Those long sentences are especially bad in timed practice. And especially so if they come up at the beginning! This seems to happen to me quite a lot, especially in languages where I'm struggling like Russian. So I think this feature doesn't apply to timed practice at all?


      Those long sentences don't just increase the probability of an actual mistake by the user, but IMO much more importantly lower the probability that a correct answer is included in the recognized translations. You can easily have thousands of correct translations to, say, Russian even for moderately complex exercises. Much better for your XP tally and mental health to simply skip the long sentence in timed practice and move on.


      I am finding that when I study my Spanish lessons, I am learning words about the army and weapons instead of what "arm" is in Spanish and other rudimentary words that I probably would use more in everyday life. ( I could be wrong if I was in a Spanish speaking country?) I know that someone really worked hard to create the program and I appreciate it very much but I feel, to be honest, that the order of word learning may be a little misplaced? That's only my opinion but if you're overhauling the Spanish course, my input would be to prioritize vocabulary a little better. Thank you for listening.


      Arm most definitely is included in the medical skill.


      I am very glad to hear that you ¨are also launching additional features to practice chatting with friends in your target language¨as this is exactly what I need! Thank you


      Awesome! I wish we knew a little more about what these expansions are and when we can expect them. But this is great news for me, since I finished the Spanish tree and an working on the English reverse tree.

      When you say you are working on an improvement to the English tree, do you mean all of them? Or just some (such as English for Spanish speakers)? Thanks.


      This is why I rushed through the early Duolingo exercises to get to the later, more complicated ones.

      Instead, I used a "For Dummies" book and Rosetta Stone for earlier courses. It's much better, in my opinion.

      But even so - learners need to know that learning a language is not easy. If they give up so soon because they're "scared" of translating into the language they're learning, then chances are they're not serious about learning a language in the first place.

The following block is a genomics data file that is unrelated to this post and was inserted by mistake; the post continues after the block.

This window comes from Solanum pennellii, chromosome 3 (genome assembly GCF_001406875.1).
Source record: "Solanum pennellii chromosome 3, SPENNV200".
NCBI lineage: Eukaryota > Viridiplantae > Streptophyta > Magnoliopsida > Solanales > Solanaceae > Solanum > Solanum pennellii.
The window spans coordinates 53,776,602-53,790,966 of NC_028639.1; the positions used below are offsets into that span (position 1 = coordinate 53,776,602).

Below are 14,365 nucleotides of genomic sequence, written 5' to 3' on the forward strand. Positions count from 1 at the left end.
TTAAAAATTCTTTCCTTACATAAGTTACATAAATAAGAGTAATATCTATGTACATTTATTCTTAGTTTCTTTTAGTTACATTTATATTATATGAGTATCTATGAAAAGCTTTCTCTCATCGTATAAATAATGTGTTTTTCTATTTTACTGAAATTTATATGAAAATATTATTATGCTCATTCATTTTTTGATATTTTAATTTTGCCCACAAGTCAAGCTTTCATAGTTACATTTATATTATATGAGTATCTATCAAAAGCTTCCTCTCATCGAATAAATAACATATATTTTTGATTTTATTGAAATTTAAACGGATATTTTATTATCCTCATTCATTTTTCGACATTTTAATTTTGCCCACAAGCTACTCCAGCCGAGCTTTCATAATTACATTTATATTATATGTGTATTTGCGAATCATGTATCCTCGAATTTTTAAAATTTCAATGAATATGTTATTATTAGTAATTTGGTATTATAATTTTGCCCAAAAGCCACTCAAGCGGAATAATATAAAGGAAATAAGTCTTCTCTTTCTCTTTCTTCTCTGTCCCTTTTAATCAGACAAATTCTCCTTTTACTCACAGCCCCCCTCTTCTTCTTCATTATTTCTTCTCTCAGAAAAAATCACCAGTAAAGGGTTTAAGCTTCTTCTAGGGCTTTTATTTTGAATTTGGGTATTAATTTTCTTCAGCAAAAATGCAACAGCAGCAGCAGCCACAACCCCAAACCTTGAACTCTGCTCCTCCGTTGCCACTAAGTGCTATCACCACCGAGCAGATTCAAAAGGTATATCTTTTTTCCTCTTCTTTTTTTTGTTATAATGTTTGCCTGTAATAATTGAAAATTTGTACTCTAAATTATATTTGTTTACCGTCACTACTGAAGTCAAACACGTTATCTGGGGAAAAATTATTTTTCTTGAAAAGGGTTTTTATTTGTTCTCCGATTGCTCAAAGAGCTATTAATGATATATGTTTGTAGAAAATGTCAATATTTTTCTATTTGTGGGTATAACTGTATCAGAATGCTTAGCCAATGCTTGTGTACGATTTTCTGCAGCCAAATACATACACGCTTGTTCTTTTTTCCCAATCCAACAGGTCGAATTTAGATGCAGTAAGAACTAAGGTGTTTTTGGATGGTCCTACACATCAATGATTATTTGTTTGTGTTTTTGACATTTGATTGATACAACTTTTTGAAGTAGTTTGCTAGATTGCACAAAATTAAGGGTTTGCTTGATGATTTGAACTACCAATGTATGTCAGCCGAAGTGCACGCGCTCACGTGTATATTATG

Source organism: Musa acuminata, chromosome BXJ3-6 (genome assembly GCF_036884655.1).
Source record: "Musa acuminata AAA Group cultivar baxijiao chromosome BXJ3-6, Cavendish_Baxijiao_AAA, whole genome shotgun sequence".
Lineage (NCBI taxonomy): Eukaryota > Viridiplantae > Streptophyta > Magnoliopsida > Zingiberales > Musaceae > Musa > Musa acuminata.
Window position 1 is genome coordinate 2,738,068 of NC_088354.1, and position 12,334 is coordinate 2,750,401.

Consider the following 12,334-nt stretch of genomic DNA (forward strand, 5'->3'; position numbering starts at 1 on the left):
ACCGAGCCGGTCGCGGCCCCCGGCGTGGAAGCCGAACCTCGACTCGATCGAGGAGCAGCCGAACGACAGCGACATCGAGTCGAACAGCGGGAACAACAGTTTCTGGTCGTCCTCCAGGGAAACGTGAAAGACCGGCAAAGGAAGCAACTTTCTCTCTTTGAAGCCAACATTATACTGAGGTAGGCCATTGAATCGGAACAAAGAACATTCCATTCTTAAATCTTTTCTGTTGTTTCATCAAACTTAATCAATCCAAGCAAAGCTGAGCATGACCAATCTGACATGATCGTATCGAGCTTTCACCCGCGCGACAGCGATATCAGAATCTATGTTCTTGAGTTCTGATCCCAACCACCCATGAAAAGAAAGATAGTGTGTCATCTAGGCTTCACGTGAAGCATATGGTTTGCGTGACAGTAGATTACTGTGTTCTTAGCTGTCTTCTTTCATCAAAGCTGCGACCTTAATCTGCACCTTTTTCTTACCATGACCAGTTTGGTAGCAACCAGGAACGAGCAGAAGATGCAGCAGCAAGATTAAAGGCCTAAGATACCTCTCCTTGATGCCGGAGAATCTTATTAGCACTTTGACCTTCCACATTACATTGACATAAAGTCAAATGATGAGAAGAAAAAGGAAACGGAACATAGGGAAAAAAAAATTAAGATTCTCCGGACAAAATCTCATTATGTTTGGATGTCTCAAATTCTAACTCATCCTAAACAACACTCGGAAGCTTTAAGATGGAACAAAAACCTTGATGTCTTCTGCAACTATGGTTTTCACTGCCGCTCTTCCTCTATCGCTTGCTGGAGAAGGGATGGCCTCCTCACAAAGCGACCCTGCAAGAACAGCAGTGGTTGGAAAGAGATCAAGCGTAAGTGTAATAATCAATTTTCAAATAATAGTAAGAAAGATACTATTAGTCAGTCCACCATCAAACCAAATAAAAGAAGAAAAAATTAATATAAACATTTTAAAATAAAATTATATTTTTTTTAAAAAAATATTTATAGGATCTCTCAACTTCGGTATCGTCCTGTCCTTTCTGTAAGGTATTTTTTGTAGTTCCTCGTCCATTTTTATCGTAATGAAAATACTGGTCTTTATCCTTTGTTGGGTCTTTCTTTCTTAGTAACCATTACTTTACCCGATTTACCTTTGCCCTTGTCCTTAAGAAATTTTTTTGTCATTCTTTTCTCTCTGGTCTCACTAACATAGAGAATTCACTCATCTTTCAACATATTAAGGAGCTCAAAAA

I'm not trying to insult Duolingo, though. I do use it regularly.


      Hi duolingo! I know that software is a lot of work on one hand and you try to keep this app free on the other. This means careful use of resources.

      Considering this and your answer regarding the balance between too hard / too easy why don't you enable something like "hard mode" in settings? I see this has been already discussed but I woul like to reiterate it.

      We don't necessarily need a slider (although that would be nicer). Even a simple switch would be nice. A switch that would turn the meager 10% native -> target amount of questions to, say 30%, taking a lot from the target -> native ones, and some percents from the other types of exercises.

      I'm pretty sure you have this kind weights in some equation in the code, and this switch in settings would be the simplest and cheapest change to implement. (not to scare new comers, this will be disabled by default)


      This was meant to be resolved (at least partly) by crowns - at five crowns, you should get considerably harder exercises than at one crown. This is the slider - how well it works is another thing (I can't say, I haven't got to five crowns yet).


      Unfortunately the crown system does nothing to help. It merely shifts the percent from 0% at l0->l1, l1->l2, up to, say 10% at l4->l5.

      I really want to use duolingo to learn Spanish as fast as possible. I'm doing 1000xp per day sometimes. Last night I was practicing one specific lesson (so I was crown 5 there) On practice you get around 20 question but no speech/mic ones. Imagine that from those 20, only 2 were native -> target. Some times there were 0 (= zero) native -> target questions. Of course, I was wrong on those questions. It have to admit, I got kind of angry. I realised that duolingo is far from helping me learn a foreign language and is more of a waste of time.